All questions
8 answers 14372 views
added over 4 years ago

According to Washington State University, the way you peel makes no difference. Cucurbits is what causes the bitterness and there appears to be more complaints of the bitterness in years with a cooler growing season. Personally, I have found that the most bitter is in the ends of the cucumber so I slice them off. Then I taste a bit unpeeled and if it is bitter I peel. If it is still bitter I scoop out the seeds. If that doesn't work, throw it away.

added over 4 years ago

I always peel the regular "garden" cucumbers I get at the grocery store. Not for bitterness, but because the skin is waxed to preserve the "freshness". I don't peel cukes I get from the farmers market or from my CSA, nor do I peel the ones that are labeled as "English" or "hothouse" cucumbers. They're easy to spot, they're packaged in a plastic shrink-wrap. I've never found them to be bitter, regardless of peel or seeds.

Merrill Stubbs

Merrill is a co-founder of Food52.

added over 4 years ago

Sorry for the spam, everyone! We're still working to resolve this.

added over 4 years ago

Even good garden cucumbers sometimes turn bitter when they are stressed---generally hot conditions and a lack of water. The plant is often near its useful end, too; first cucumbers are never bitter. Sometimes, per SKK, cutting the end off does help, and sometimes, as she says, they're too awful to save. I think the long Asian kind, like Suyo (I grow them on a trellis), are less likely to turn bitter in the heat of August. The peel itself isn't a factor.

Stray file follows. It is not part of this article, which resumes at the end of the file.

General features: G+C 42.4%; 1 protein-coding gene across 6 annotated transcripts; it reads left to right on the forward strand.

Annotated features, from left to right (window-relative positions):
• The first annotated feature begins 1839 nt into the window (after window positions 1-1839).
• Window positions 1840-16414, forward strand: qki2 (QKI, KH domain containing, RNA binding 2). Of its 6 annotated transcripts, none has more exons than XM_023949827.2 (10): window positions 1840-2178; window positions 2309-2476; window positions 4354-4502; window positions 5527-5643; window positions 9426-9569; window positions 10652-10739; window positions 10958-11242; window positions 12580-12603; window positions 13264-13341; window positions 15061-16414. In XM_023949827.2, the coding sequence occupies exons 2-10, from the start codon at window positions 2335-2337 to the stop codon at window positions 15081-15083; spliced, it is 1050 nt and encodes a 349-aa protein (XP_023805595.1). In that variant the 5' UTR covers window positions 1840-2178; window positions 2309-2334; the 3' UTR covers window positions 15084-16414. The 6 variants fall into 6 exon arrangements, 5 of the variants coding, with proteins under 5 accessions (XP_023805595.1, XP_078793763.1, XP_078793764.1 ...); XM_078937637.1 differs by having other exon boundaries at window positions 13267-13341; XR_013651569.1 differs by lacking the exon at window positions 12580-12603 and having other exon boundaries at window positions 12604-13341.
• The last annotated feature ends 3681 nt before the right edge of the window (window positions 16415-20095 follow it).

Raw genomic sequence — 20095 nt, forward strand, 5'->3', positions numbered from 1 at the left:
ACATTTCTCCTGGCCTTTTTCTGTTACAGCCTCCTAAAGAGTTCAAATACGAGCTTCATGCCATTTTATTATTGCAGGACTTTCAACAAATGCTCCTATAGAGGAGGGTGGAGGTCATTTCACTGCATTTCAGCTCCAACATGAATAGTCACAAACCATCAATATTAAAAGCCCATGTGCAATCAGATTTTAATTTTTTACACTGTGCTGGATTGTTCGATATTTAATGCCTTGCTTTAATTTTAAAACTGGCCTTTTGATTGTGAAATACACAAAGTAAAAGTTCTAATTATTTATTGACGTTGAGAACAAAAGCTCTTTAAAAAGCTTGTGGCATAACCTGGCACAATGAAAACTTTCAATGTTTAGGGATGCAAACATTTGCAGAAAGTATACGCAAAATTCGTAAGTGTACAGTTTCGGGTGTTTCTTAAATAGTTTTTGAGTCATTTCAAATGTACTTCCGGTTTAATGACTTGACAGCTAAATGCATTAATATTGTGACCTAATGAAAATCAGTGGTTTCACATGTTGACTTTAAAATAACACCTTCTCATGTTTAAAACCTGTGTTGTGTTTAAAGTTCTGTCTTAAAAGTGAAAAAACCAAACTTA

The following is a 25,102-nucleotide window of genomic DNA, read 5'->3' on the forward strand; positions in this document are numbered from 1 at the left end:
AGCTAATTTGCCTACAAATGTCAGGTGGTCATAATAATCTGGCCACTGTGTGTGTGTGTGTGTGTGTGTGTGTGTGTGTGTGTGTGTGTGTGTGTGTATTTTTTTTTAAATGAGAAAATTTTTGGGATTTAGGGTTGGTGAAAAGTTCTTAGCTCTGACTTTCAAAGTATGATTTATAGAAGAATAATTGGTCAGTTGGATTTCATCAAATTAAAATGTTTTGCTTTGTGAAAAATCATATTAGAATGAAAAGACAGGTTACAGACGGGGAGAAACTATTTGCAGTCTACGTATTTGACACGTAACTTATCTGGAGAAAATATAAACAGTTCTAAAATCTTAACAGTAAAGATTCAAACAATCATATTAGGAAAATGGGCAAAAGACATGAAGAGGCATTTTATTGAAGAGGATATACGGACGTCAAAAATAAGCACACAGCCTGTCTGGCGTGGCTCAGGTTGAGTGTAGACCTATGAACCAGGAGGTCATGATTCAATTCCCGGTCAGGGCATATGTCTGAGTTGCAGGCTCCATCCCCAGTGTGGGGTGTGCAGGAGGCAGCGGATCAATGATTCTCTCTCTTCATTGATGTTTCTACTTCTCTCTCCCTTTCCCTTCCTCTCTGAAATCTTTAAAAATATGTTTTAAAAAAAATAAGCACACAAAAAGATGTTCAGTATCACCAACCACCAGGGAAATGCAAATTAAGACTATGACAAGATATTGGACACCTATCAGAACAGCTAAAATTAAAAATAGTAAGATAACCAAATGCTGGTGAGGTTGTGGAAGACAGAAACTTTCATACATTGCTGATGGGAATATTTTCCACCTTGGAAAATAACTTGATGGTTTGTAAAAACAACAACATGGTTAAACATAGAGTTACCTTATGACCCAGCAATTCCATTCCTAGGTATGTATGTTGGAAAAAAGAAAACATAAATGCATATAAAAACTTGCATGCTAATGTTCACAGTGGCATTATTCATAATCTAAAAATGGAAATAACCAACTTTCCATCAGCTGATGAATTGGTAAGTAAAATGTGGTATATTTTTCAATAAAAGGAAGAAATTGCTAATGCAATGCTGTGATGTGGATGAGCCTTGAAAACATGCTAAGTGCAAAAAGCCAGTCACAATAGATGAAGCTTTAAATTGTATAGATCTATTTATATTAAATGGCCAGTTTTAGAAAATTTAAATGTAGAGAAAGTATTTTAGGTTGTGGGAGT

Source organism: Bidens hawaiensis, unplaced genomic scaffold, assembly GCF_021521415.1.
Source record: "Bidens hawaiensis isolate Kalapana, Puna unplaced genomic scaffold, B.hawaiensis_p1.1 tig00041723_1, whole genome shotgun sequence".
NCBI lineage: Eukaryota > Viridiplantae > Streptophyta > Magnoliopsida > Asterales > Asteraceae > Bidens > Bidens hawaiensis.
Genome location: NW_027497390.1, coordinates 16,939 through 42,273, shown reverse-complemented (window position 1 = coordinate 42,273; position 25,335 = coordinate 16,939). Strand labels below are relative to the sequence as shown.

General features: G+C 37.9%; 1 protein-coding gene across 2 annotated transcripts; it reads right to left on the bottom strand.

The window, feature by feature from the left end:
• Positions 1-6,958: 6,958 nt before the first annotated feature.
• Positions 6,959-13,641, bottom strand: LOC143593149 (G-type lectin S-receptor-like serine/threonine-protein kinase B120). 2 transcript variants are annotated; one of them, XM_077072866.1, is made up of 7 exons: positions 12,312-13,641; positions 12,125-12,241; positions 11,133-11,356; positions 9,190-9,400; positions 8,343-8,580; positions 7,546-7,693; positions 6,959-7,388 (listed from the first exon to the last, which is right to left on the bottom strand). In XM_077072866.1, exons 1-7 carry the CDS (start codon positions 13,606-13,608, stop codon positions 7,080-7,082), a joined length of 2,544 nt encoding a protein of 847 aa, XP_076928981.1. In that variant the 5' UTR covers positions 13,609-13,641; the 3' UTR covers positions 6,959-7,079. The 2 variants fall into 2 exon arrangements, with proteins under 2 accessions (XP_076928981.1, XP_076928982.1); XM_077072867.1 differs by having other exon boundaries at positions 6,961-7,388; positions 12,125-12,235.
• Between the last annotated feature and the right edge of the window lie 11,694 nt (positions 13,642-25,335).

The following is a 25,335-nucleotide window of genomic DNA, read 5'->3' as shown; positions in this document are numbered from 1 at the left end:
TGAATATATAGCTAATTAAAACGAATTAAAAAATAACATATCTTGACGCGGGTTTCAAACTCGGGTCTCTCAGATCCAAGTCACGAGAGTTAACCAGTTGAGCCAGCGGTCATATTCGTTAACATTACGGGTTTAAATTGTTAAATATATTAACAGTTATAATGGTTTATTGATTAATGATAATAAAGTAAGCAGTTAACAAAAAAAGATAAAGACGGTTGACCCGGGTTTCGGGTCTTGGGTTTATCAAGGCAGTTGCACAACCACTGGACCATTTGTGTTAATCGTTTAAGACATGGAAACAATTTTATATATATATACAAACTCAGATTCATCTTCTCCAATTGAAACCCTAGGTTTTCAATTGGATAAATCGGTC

added over 4 years ago

A friend uses this technique to take out the bitterness, purportedly Chinese: cut off about 1/2" from the end. Rub the cut surfaces against each other until it gets a bit soapy/foamy. Anyone else heard of this?

added over 4 years ago

Yes Susan G.. I grew up believing this. its second nature by habit to rub the cut surface with the bits cut off from the ends of the cucumber. So glad that some one else bought it up.. (was a bit embarrassed to share this first, silly as it may sound!)

added over 4 years ago

Interesting, like SKK says, according to Washington State University peeling makes no difference. Oregon State University, on the other hand, quotes a vegetable crops professor at the University of Florida Institute of Food and Agricultural Sciences who came up with the method I described in my initial question of peeling a cucumber to avoid serving bitter-tasting cukes. @ susan g / Panfusine: the "Chinese" rubbing trick is totally new to me and I'll try it just for fun, even though it might be as unscientific as the peeling trick. - So the best way to go about late cukes is to cut off both ends and have a bite before dumping it into the salad or whatever you are making. Sounds obvious but I have spoiled dishes that way. And, have a backup dish because if the cukes are bitter, there is nothing to be done.

added over 2 years ago

I don't do this as I buy my cucumbers at the Farmers Market and they always taste deliciously. However, when I lived in Italy we had a sort of grumpy housekeeper who was a very good cook. When my mother finally came to visit after many years she earned Maria's affection one day when she prepared a cucumber with the rubbing/milking trick. Maria hadn't seen anyone do that since her grandmother in Sardegna more than 50 years ago. From then on they spent the afternoons in the kitchen cooking together, laughing and using sign language.